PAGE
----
Proxima naturally reminded me of the similarly-themed Lucy in the Sky, in which Natalie Portman delivered a fine performance as an astronaut returning to Earth after a Space Shuttle mission finding herself unable to resume the normal life she had left behind. Proxima flips things around somewhat, dealing with the lead-up to a space mission and the toll it takes on personal relationships, but it shares topics such as women working in what is usually accepted as a mostly male-dominated profession and the unique pressures women face having to prove themselves equal. Proxima is clearly the superior film as it defttly navigates the many arcs running through it without being overly preachy or melodramtatic. For me, if it falters at any point its when Sarah abandons her pre-flight quarantine (essentially endangering the mission and her fellow crewmembers safety) in order to have one last important night with her daughter, to finally make peace with her and the situation they are caught up in. Emotionally, it works and acts as something of a crescendo for the film, but intellectually its sets up all sorts of alarm signals, which is unfortunate, because on the whole the film is quite remarkable for being both character-driven and involving, but also authentic in how it portrays the beaurocracy and administration around an astronauts career and the physical and intellectual intensity of their training. Being an astronaut is not a normal job, leaving the Earth is not a normal event, but men and women have to navigate the normality of family life and the bizarre enormity of what they are doing in their careers. Proxima explores the pressures that are perhaps not wholly unique to a woman, but it does offer intriguing observations of what particulalrly effects a mother, and the drive that ensures a woman can succeed in her life aspirations in what might be assumed to be a male-dominated career. The film stumbles a little in places but on the whole it suceeds really surprisingly well.

Eva Green is absolutely terrific, as might be expected. She’s one of the best actresses working today, and its hard for me to think of a bad performance of hers in anything I’ve seen her in (even if her choice of roles sometimes does her few favours- 300: Rise of an Empire for one). I remember how brilliant she was in the short-lived (and rather oddly under-appreciated) series Penny Dreadful, which sets me thinking that there’s another few Blu-rays up on my shelf that I should be watching again sometime (that watchlist is endless, frankly). The chemistry between Eve and young Zélie, who plays her daughter, is really quite affecting and it absolutely lends the film some greater intensity and sense of reality. Their rapport feels natural and real and its something that can get quite overlooked sometimes: its one of those things that viewers can often take for granted but if the chemistry isn’t there, or if it feels forced, it can really undermine any drama.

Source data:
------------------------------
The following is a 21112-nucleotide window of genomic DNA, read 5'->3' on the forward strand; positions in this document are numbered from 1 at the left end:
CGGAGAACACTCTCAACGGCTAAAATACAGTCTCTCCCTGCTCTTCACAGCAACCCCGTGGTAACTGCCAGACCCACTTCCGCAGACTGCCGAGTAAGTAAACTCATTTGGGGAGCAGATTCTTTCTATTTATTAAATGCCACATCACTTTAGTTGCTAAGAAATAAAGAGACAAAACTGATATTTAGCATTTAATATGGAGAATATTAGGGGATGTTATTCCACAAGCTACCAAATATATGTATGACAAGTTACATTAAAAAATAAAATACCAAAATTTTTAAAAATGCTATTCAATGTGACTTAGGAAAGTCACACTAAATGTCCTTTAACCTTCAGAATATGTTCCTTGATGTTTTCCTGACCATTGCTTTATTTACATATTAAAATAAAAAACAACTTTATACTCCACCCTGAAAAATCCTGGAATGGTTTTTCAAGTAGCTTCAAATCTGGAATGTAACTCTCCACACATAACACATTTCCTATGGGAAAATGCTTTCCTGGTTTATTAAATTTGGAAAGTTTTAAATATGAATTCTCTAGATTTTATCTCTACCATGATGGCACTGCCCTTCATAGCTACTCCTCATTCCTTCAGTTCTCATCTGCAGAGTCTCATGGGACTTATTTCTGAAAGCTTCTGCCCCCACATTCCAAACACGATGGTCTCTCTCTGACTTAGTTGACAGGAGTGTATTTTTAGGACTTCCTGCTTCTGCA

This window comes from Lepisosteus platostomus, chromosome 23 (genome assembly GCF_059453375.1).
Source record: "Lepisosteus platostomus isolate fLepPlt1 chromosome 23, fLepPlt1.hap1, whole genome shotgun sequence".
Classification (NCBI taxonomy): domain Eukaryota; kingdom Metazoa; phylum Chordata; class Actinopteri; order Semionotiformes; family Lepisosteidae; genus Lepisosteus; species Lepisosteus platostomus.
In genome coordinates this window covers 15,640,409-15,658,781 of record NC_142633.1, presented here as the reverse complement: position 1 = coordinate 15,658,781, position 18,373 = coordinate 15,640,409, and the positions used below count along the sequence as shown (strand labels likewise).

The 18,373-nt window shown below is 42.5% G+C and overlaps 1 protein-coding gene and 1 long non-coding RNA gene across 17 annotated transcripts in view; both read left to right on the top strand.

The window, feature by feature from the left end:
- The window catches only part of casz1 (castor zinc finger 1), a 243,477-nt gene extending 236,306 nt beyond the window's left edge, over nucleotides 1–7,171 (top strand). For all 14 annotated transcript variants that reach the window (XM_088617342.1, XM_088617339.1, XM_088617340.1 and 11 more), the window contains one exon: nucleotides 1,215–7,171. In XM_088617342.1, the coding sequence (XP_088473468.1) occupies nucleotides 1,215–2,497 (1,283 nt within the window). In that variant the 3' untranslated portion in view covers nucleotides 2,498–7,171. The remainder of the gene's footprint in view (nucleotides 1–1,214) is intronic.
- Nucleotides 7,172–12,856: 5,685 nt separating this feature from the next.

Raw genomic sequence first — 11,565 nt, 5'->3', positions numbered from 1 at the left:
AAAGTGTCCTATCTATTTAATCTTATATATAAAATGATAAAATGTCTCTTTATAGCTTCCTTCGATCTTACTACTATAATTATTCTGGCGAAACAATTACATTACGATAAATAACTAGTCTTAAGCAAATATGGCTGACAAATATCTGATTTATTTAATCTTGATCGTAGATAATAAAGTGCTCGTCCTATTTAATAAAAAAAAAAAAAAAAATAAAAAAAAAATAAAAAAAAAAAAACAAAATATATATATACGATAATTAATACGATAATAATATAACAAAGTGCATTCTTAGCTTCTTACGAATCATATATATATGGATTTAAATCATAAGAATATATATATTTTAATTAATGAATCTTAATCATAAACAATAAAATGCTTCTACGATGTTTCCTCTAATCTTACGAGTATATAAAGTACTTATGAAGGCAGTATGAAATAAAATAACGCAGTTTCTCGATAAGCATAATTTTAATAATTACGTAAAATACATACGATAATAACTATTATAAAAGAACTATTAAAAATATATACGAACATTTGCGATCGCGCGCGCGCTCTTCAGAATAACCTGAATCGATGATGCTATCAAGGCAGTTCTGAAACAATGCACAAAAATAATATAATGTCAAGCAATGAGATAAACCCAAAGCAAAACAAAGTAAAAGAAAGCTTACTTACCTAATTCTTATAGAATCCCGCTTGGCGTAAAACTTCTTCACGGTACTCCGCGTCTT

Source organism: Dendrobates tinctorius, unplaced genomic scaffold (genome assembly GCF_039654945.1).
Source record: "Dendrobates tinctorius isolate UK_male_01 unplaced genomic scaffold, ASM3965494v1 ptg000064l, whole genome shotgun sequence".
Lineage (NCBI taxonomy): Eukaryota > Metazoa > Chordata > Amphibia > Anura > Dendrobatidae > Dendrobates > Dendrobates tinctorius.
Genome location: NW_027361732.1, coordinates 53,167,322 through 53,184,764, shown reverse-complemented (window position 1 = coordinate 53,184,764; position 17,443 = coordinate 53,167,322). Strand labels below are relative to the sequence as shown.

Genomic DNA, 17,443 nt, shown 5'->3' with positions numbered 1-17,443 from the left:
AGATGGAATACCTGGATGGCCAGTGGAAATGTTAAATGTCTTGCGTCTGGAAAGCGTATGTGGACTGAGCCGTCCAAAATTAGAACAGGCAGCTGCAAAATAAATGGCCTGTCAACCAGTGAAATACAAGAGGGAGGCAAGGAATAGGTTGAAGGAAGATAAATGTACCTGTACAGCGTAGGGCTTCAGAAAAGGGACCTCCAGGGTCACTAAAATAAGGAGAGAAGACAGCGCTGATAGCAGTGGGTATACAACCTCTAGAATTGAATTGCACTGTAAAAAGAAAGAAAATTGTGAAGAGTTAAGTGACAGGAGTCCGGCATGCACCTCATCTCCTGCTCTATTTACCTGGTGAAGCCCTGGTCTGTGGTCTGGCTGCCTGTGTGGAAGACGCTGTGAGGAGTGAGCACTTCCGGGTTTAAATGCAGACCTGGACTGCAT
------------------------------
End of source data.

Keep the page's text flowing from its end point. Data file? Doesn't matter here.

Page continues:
I think its to be welcomed that film-makers suddenly seem interested in the human side of space travel (Proxima is wholly set on Earth with no sequences set in space other than stock footage), and films like First Man, Lucy in the Sky and this indicate that there is plenty to explore. Some TV shows have explored this too and oddly enough don’t appear to have been as successful as their film counterparts  (The First, starring Sean Penn was an interesting attempt that got cancelled after one season), wheras I would have thought an episodic format would have been a benefit. I would be fascinated to see a project with the emotonal/intellectual gravitas of First Man or Proxima combined with the scale and ambition of maybe a 2001: A Space Odyssey – well okay, thats maybe unfair, but then again, why? Why shouldn’t we be able to expect that of our current film-makers (what on Earth is James Cameron doing making sagas about blue Aliens when he should be tackling something with real importance, scale and ambition)? I suppose setting my sights more realistically, I’m thinking something with the reality of First Man or Proxima doubled with a film like The Martian or Mission to Mars: you know, get a sense of real drama and humanity in there with the hardware and spectacle. In space, you don’t need aliens or monsters to get viewers excited, the human story that got you there should be enough, and the impact of the experience on the human psyche and heart is a subject rich with possibilities.